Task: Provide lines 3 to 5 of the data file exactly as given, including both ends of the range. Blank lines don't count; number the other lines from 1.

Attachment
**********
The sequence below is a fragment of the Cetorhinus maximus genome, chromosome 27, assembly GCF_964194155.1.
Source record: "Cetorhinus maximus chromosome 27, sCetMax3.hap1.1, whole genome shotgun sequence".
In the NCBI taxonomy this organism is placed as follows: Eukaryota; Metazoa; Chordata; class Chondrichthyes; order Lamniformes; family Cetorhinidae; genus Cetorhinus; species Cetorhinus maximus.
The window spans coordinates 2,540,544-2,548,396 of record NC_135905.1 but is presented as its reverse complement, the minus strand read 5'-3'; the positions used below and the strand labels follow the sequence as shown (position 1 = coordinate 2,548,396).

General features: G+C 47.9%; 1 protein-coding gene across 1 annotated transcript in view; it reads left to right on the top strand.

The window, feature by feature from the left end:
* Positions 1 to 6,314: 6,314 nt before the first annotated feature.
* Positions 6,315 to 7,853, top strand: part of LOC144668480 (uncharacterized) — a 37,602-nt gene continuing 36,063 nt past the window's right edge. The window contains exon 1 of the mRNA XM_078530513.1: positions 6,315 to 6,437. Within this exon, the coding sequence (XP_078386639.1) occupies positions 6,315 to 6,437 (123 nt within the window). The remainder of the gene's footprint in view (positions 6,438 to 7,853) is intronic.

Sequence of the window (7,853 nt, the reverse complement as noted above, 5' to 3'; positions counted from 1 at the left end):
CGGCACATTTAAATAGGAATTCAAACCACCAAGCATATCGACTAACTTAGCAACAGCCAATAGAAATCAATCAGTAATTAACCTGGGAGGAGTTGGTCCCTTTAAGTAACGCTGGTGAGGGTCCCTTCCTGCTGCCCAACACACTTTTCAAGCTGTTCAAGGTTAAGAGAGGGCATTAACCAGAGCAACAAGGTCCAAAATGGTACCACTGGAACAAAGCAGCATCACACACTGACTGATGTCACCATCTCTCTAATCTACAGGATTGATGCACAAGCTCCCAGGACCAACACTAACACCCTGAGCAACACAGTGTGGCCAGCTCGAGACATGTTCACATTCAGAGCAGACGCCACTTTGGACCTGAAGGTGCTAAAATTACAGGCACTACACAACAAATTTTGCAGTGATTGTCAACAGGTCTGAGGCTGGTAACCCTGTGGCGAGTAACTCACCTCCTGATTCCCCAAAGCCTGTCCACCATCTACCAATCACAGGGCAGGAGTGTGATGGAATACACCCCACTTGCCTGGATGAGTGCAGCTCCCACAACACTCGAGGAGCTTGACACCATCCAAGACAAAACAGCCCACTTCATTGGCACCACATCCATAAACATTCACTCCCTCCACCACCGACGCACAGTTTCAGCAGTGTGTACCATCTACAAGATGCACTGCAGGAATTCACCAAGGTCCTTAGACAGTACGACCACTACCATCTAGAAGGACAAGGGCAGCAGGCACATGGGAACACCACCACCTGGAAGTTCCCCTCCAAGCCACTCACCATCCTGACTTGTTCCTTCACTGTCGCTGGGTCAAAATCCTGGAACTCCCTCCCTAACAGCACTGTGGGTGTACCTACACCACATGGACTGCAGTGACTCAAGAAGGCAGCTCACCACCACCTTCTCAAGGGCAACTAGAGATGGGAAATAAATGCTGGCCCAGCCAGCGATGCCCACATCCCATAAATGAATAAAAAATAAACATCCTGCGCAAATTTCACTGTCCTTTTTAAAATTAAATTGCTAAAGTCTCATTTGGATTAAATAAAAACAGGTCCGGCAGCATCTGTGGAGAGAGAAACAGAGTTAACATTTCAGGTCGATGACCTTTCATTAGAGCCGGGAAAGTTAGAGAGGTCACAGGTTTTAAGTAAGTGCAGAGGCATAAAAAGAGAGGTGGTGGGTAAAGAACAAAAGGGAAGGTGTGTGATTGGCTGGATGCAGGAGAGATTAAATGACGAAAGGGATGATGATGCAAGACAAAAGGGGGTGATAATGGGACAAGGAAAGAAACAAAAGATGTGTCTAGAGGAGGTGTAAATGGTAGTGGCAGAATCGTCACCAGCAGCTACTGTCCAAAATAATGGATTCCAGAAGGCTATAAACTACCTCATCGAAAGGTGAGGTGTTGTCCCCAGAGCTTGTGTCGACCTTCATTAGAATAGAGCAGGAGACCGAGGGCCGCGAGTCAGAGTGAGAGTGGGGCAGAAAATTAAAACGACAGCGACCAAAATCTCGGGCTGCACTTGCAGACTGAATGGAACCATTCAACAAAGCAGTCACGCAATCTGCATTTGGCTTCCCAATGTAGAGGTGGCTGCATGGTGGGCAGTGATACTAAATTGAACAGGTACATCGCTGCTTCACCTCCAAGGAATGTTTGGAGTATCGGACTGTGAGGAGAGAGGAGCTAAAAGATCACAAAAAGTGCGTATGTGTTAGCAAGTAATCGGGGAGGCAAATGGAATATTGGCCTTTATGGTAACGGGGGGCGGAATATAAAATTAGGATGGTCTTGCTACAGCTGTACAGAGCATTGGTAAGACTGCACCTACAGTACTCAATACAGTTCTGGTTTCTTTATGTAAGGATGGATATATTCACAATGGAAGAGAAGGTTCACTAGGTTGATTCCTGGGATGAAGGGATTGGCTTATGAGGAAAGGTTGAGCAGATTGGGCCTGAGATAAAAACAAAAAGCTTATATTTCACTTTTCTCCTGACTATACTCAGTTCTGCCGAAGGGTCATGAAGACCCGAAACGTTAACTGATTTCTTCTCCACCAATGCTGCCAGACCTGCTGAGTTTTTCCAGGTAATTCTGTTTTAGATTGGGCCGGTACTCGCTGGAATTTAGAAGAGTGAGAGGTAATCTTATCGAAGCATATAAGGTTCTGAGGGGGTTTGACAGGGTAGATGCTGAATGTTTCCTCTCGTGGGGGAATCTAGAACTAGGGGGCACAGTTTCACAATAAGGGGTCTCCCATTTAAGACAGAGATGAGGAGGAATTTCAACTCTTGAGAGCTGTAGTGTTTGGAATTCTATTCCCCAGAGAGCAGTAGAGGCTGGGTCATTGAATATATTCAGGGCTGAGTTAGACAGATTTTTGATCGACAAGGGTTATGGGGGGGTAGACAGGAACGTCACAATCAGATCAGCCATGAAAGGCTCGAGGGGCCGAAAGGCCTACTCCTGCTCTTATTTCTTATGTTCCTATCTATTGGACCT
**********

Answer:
In the NCBI taxonomy this organism is placed as follows: Eukaryota; Metazoa; Chordata; class Chondrichthyes; order Lamniformes; family Cetorhinidae; genus Cetorhinus; species Cetorhinus maximus.
The window spans coordinates 2,540,544-2,548,396 of record NC_135905.1 but is presented as its reverse complement, the minus strand read 5'-3'; the positions used below and the strand labels follow the sequence as shown (position 1 = coordinate 2,548,396).

General features: G+C 47.9%; 1 protein-coding gene across 1 annotated transcript in view; it reads left to right on the top strand.